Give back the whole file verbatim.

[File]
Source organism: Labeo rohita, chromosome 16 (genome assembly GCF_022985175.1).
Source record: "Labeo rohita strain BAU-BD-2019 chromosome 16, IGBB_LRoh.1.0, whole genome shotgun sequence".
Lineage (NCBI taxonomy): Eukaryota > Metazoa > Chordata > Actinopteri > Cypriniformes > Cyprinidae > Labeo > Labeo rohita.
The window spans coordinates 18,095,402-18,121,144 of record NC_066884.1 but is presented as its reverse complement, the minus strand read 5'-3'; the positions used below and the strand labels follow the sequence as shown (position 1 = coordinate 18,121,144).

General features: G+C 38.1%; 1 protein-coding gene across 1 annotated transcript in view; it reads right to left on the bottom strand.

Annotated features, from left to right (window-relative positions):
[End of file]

Source organism: Labeo rohita, chromosome 16 (genome assembly GCF_022985175.1).
Source record: "Labeo rohita strain BAU-BD-2019 chromosome 16, IGBB_LRoh.1.0, whole genome shotgun sequence".
Lineage (NCBI taxonomy): Eukaryota > Metazoa > Chordata > Actinopteri > Cypriniformes > Cyprinidae > Labeo > Labeo rohita.
The window spans coordinates 18,095,402-18,121,144 of record NC_066884.1 but is presented as its reverse complement, the minus strand read 5'-3'; the positions used below and the strand labels follow the sequence as shown (position 1 = coordinate 18,121,144).

General features: G+C 38.1%; 1 protein-coding gene across 1 annotated transcript in view; it reads right to left on the bottom strand.

Annotated features, from left to right (window-relative positions):